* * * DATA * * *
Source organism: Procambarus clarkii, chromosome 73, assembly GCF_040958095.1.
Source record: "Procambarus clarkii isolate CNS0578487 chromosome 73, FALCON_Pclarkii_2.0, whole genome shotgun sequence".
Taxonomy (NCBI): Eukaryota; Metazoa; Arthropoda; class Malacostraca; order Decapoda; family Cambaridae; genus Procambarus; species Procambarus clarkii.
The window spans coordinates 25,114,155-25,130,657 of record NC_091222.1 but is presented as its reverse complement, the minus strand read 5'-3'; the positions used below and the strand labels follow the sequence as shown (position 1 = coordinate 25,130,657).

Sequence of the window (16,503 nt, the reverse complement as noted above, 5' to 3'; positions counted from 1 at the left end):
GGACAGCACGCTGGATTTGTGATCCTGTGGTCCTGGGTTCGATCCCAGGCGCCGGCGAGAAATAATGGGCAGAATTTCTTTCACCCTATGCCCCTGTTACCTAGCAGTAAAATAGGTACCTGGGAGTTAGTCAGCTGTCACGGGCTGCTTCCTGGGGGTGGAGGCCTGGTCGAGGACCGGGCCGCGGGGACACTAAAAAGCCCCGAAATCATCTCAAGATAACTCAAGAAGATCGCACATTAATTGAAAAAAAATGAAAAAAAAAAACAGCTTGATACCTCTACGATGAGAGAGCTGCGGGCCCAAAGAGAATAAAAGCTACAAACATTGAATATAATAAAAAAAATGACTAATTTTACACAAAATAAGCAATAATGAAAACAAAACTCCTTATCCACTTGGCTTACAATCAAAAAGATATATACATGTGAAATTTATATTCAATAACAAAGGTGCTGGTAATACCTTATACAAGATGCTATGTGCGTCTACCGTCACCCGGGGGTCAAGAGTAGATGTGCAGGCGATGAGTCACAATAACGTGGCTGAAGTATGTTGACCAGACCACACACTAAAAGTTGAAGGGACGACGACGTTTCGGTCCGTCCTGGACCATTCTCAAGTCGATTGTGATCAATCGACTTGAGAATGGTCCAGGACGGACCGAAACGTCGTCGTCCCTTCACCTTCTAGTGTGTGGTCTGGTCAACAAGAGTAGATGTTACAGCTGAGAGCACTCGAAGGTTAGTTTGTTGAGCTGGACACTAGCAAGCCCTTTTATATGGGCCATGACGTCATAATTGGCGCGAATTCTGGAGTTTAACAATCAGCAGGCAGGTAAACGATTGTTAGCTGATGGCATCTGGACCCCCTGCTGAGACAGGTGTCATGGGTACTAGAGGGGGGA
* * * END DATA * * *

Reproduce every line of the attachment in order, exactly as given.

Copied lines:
Source organism: Procambarus clarkii, chromosome 73, assembly GCF_040958095.1.
Source record: "Procambarus clarkii isolate CNS0578487 chromosome 73, FALCON_Pclarkii_2.0, whole genome shotgun sequence".
Taxonomy (NCBI): Eukaryota; Metazoa; Arthropoda; class Malacostraca; order Decapoda; family Cambaridae; genus Procambarus; species Procambarus clarkii.
The window spans coordinates 25,114,155-25,130,657 of record NC_091222.1 but is presented as its reverse complement, the minus strand read 5'-3'; the positions used below and the strand labels follow the sequence as shown (position 1 = coordinate 25,130,657).

Sequence of the window (16,503 nt, the reverse complement as noted above, 5' to 3'; positions counted from 1 at the left end):
GGACAGCACGCTGGATTTGTGATCCTGTGGTCCTGGGTTCGATCCCAGGCGCCGGCGAGAAATAATGGGCAGAATTTCTTTCACCCTATGCCCCTGTTACCTAGCAGTAAAATAGGTACCTGGGAGTTAGTCAGCTGTCACGGGCTGCTTCCTGGGGGTGGAGGCCTGGTCGAGGACCGGGCCGCGGGGACACTAAAAAGCCCCGAAATCATCTCAAGATAACTCAAGAAGATCGCACATTAATTGAAAAAAAATGAAAAAAAAAAACAGCTTGATACCTCTACGATGAGAGAGCTGCGGGCCCAAAGAGAATAAAAGCTACAAACATTGAATATAATAAAAAAAATGACTAATTTTACACAAAATAAGCAATAATGAAAACAAAACTCCTTATCCACTTGGCTTACAATCAAAAAGATATATACATGTGAAATTTATATTCAATAACAAAGGTGCTGGTAATACCTTATACAAGATGCTATGTGCGTCTACCGTCACCCGGGGGTCAAGAGTAGATGTGCAGGCGATGAGTCACAATAACGTGGCTGAAGTATGTTGACCAGACCACACACTAAAAGTTGAAGGGACGACGACGTTTCGGTCCGTCCTGGACCATTCTCAAGTCGATTGTGATCAATCGACTTGAGAATGGTCCAGGACGGACCGAAACGTCGTCGTCCCTTCACCTTCTAGTGTGTGGTCTGGTCAACAAGAGTAGATGTTACAGCTGAGAGCACTCGAAGGTTAGTTTGTTGAGCTGGACACTAGCAAGCCCTTTTATATGGGCCATGACGTCATAATTGGCGCGAATTCTGGAGTTTAACAATCAGCAGGCAGGTAAACGATTGTTAGCTGATGGCATCTGGACCCCCTGCTGAGACAGGTGTCATGGGTACTAGAGGGGGGA